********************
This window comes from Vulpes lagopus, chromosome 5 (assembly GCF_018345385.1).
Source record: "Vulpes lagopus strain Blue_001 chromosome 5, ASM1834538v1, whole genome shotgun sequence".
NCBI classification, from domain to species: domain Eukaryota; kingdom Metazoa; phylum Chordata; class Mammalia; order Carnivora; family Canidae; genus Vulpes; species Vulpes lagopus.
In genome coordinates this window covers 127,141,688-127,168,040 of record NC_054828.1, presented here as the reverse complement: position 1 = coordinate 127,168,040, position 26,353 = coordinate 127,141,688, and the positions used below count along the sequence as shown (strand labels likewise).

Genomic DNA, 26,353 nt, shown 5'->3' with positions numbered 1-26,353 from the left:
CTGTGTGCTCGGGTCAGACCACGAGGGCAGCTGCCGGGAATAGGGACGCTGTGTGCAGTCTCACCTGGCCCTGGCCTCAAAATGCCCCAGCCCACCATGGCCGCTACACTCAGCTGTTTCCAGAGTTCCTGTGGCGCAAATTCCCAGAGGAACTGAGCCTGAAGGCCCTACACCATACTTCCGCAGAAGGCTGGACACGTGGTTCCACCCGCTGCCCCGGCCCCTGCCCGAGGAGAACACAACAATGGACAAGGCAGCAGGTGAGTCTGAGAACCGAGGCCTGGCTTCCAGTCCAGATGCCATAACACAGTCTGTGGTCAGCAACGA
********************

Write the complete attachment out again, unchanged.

This window comes from Vulpes lagopus, chromosome 5 (assembly GCF_018345385.1).
Source record: "Vulpes lagopus strain Blue_001 chromosome 5, ASM1834538v1, whole genome shotgun sequence".
NCBI classification, from domain to species: domain Eukaryota; kingdom Metazoa; phylum Chordata; class Mammalia; order Carnivora; family Canidae; genus Vulpes; species Vulpes lagopus.
In genome coordinates this window covers 127,141,688-127,168,040 of record NC_054828.1, presented here as the reverse complement: position 1 = coordinate 127,168,040, position 26,353 = coordinate 127,141,688, and the positions used below count along the sequence as shown (strand labels likewise).

Genomic DNA, 26,353 nt, shown 5'->3' with positions numbered 1-26,353 from the left:
CTGTGTGCTCGGGTCAGACCACGAGGGCAGCTGCCGGGAATAGGGACGCTGTGTGCAGTCTCACCTGGCCCTGGCCTCAAAATGCCCCAGCCCACCATGGCCGCTACACTCAGCTGTTTCCAGAGTTCCTGTGGCGCAAATTCCCAGAGGAACTGAGCCTGAAGGCCCTACACCATACTTCCGCAGAAGGCTGGACACGTGGTTCCACCCGCTGCCCCGGCCCCTGCCCGAGGAGAACACAACAATGGACAAGGCAGCAGGTGAGTCTGAGAACCGAGGCCTGGCTTCCAGTCCAGATGCCATAACACAGTCTGTGGTCAGCAACGA